“The smartphone revolution was not a blessing for Mxit as its foundations were laid in feature phones. Mxit enjoyed tremendous success during the feature phone era and when the evolution started to smart devices, the company did not adapt fast enough,” Kore told IDG Connect.

Kore said that the entry of applications such as WhatsApp, WeChat, Viber and Line on the continent thanks to the smartphone revolution, should have acted as a wakeup call for the company to shift its business focus.

Kore also adds that, distorted or unclear value proposition led to a low adoption. “Mxit went from being a premium messaging service to encompass a variety of features such as newsfeeds, public chatrooms and community engagements – compare that to the minimalistic functionalities of WhatsApp. This also confused users quite a bit.”

It is obvious that Mxit was not aggressively trying to capture the African market. Although the application was widely used in South Africa and Nigeria, there were little effort to introduce it to countries in East Africa which are now growing users of mobile chat apps such as WhatsApp and Viber.

What it means for African mobile start-ups?

It is of course not good news for local entrepreneurs if local innovations fall prey to international players. In this age of fast speed internet, many are adopting foreign applications faster than local ones.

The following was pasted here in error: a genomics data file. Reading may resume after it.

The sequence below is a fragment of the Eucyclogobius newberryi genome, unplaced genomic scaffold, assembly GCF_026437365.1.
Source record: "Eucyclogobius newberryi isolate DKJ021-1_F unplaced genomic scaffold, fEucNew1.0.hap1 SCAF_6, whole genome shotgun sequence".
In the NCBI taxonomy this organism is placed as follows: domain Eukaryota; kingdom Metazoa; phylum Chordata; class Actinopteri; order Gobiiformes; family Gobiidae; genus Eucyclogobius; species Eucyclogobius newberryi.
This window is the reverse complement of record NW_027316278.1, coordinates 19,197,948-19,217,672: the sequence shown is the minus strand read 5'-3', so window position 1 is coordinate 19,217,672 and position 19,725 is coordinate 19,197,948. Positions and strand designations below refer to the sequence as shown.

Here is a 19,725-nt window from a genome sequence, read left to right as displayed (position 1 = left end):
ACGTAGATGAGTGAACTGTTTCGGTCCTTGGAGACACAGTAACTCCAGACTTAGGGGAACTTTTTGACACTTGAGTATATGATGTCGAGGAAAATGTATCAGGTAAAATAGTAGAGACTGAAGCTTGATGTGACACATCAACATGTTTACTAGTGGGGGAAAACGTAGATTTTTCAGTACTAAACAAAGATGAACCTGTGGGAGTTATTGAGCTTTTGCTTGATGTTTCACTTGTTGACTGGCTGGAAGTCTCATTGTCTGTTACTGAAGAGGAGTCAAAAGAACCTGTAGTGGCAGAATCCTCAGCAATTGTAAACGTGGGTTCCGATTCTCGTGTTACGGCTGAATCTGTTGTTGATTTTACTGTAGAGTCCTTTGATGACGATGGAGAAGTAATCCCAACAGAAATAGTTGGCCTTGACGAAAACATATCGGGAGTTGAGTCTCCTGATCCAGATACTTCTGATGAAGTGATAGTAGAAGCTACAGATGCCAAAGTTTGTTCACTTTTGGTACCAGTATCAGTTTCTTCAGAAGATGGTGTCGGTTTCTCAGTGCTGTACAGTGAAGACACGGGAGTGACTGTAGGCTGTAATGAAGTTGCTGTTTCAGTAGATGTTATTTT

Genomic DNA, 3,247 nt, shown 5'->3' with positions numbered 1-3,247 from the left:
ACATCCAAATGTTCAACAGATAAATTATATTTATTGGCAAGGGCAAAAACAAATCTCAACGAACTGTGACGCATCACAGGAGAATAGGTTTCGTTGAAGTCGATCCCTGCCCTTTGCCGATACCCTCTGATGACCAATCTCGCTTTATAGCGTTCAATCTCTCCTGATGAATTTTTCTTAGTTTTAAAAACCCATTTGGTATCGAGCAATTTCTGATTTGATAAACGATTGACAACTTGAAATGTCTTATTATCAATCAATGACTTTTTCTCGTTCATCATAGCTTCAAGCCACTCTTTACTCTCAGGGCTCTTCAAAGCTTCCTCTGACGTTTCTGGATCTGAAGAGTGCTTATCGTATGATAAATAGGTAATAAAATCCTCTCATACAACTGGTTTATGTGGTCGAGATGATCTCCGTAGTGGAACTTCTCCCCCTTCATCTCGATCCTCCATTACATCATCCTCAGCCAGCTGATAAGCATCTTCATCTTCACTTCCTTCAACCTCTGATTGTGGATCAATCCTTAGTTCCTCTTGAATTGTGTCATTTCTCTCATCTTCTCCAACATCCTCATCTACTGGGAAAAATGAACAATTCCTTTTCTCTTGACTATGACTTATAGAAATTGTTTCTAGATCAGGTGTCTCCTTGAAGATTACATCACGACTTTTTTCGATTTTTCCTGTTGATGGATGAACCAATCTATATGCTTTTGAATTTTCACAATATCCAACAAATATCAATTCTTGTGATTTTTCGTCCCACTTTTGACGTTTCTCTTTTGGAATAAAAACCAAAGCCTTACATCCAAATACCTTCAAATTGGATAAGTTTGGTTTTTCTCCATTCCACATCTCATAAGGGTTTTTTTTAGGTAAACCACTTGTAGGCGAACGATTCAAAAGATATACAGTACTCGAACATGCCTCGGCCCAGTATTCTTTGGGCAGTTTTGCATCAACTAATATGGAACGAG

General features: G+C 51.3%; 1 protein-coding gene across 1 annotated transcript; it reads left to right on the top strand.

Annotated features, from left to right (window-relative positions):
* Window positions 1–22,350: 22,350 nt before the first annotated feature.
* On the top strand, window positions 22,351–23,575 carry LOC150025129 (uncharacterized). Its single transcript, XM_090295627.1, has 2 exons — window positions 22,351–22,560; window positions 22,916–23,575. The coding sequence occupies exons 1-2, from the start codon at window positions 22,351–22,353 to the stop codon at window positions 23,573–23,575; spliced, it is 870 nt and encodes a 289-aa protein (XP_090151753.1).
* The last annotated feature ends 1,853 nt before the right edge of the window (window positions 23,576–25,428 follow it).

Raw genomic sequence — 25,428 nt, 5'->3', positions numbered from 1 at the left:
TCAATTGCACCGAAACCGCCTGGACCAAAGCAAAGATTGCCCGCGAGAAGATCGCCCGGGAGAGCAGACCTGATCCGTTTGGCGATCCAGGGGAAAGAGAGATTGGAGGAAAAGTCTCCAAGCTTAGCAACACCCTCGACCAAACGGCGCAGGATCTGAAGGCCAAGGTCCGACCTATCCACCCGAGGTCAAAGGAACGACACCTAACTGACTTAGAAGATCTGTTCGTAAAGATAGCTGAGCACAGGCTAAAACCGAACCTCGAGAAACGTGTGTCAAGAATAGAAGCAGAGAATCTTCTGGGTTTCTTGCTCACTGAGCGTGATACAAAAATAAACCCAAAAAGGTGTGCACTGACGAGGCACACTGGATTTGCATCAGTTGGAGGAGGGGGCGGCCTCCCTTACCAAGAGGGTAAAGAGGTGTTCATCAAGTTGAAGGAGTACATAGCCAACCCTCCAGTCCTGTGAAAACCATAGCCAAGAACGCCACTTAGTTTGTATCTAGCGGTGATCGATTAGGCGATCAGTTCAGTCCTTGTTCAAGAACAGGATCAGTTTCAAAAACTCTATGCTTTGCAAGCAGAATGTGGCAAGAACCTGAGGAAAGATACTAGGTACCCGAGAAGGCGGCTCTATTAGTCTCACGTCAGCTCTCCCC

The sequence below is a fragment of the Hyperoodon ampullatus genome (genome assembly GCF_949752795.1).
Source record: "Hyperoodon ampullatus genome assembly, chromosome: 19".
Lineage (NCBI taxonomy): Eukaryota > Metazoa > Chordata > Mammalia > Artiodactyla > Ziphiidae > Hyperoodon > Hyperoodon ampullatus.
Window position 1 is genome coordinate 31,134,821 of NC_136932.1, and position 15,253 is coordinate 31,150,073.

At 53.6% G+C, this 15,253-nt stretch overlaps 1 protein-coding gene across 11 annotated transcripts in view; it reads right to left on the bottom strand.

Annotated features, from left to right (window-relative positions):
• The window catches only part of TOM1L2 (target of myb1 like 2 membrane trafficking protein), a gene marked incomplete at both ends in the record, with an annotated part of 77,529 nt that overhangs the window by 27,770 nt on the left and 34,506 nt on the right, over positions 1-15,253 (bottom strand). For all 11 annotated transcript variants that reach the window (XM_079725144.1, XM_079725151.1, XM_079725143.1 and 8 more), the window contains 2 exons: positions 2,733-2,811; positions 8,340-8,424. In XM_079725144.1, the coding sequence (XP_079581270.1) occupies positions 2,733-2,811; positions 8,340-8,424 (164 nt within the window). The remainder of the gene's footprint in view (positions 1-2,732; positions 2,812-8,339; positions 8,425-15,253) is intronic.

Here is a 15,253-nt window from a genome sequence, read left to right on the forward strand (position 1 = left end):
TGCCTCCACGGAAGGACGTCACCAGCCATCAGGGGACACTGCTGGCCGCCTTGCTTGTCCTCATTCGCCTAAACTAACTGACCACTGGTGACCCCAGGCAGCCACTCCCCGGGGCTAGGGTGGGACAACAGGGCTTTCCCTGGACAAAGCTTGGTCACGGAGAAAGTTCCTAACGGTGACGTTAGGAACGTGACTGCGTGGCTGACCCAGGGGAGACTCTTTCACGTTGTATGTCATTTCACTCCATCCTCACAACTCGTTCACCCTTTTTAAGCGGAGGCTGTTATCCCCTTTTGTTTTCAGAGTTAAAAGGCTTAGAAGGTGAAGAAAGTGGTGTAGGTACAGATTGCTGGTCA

“For some innovations, especially on the app ecosystem, to truly succeed and go mainstream it has go beyond a country`s borders, the microcosmic nature of some of Africa`s solutions limits their own potential for growth,” Kore said.

“This is because in some African countries mobile penetration is already low and consequently smartphone penetration is lower meaning they are dealing with small user base. Innovations that target regions e.g., Eastern Africa, Western Africa or Africa as whole have a much better chance as is the norm in Asia. Countries such as India or China have large populations hence it is easier to do this.”

Kore stated that local entrepreneurs must forge a bond with telecoms and device manufacturers to push their products faster to the market.

“[African innovators] should establish strong partnerships with OEMs or smartphone manufacturers when shipping to Africa. This can help them push pre-installed apps in devices,” Kore advised.

Positive iteration of a product by adding new features can also appeal to users. This new re-discovery can push the adoption of an old product in a new season.

Kore gave an example of WeChat, an Asian chat app which has included a payment system, mobile money transfer and credit card bill management, within it. African applications should also look at such trends.

“Although difficult there is space for Africa-centric social media platforms. Players in this space must really show the true value of these apps with localised nuances and a different proposition from global players such as WhatsApp,” Kore concluded.

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Vincent Matinde

Vincent Matinde is an international IT Journalist highlighting African innovations in the technology scene.